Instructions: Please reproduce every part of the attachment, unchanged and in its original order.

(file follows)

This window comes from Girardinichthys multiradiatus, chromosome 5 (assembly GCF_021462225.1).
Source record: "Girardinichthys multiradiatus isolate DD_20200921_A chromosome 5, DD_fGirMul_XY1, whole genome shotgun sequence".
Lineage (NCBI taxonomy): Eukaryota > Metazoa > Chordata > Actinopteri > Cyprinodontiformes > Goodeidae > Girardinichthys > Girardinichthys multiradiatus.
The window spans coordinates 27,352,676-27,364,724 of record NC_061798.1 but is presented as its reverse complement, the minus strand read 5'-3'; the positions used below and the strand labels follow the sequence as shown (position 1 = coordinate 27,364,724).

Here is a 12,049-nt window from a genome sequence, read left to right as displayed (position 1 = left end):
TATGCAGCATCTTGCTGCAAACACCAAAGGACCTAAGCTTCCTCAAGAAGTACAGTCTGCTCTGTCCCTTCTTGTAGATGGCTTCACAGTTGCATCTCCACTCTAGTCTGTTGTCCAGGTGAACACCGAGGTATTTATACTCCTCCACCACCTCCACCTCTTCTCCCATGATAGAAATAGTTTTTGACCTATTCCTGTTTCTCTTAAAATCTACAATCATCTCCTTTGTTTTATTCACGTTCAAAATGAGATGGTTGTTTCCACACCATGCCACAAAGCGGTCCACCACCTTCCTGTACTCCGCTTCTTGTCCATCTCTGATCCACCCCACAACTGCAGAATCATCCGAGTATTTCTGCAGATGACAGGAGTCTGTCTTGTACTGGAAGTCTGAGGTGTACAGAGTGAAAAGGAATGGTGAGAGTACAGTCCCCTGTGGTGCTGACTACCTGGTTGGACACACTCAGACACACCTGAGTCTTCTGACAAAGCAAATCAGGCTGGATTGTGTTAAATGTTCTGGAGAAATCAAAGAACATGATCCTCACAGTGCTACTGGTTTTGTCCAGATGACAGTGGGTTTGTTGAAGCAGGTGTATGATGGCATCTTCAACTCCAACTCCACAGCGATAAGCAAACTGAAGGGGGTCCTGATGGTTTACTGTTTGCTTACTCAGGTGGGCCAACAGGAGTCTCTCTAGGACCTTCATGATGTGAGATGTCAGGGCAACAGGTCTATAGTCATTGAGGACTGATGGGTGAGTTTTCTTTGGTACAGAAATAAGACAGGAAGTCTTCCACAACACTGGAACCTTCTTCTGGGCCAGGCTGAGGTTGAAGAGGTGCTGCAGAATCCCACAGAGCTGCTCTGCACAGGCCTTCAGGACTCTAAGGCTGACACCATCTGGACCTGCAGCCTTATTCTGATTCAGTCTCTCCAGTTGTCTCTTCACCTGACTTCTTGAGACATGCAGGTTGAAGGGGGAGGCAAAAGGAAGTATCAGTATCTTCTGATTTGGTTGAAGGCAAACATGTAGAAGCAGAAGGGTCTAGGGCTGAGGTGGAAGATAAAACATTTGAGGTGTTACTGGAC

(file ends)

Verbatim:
This window comes from Girardinichthys multiradiatus, chromosome 5 (assembly GCF_021462225.1).
Source record: "Girardinichthys multiradiatus isolate DD_20200921_A chromosome 5, DD_fGirMul_XY1, whole genome shotgun sequence".
Lineage (NCBI taxonomy): Eukaryota > Metazoa > Chordata > Actinopteri > Cyprinodontiformes > Goodeidae > Girardinichthys > Girardinichthys multiradiatus.
The window spans coordinates 27,352,676-27,364,724 of record NC_061798.1 but is presented as its reverse complement, the minus strand read 5'-3'; the positions used below and the strand labels follow the sequence as shown (position 1 = coordinate 27,364,724).

Here is a 12,049-nt window from a genome sequence, read left to right as displayed (position 1 = left end):
TATGCAGCATCTTGCTGCAAACACCAAAGGACCTAAGCTTCCTCAAGAAGTACAGTCTGCTCTGTCCCTTCTTGTAGATGGCTTCACAGTTGCATCTCCACTCTAGTCTGTTGTCCAGGTGAACACCGAGGTATTTATACTCCTCCACCACCTCCACCTCTTCTCCCATGATAGAAATAGTTTTTGACCTATTCCTGTTTCTCTTAAAATCTACAATCATCTCCTTTGTTTTATTCACGTTCAAAATGAGATGGTTGTTTCCACACCATGCCACAAAGCGGTCCACCACCTTCCTGTACTCCGCTTCTTGTCCATCTCTGATCCACCCCACAACTGCAGAATCATCCGAGTATTTCTGCAGATGACAGGAGTCTGTCTTGTACTGGAAGTCTGAGGTGTACAGAGTGAAAAGGAATGGTGAGAGTACAGTCCCCTGTGGTGCTGACTACCTGGTTGGACACACTCAGACACACCTGAGTCTTCTGACAAAGCAAATCAGGCTGGATTGTGTTAAATGTTCTGGAGAAATCAAAGAACATGATCCTCACAGTGCTACTGGTTTTGTCCAGATGACAGTGGGTTTGTTGAAGCAGGTGTATGATGGCATCTTCAACTCCAACTCCACAGCGATAAGCAAACTGAAGGGGGTCCTGATGGTTTACTGTTTGCTTACTCAGGTGGGCCAACAGGAGTCTCTCTAGGACCTTCATGATGTGAGATGTCAGGGCAACAGGTCTATAGTCATTGAGGACTGATGGGTGAGTTTTCTTTGGTACAGAAATAAGACAGGAAGTCTTCCACAACACTGGAACCTTCTTCTGGGCCAGGCTGAGGTTGAAGAGGTGCTGCAGAATCCCACAGAGCTGCTCTGCACAGGCCTTCAGGACTCTAAGGCTGACACCATCTGGACCTGCAGCCTTATTCTGATTCAGTCTCTCCAGTTGTCTCTTCACCTGACTTCTTGAGACATGCAGGTTGAAGGGGGAGGCAAAAGGAAGTATCAGTATCTTCTGATTTGGTTGAAGGCAAACATGTAGAAGCAGAAGGGTCTAGGGCTGAGGTGGAAGATAAAACATTTGAGGTGTTACTGGAC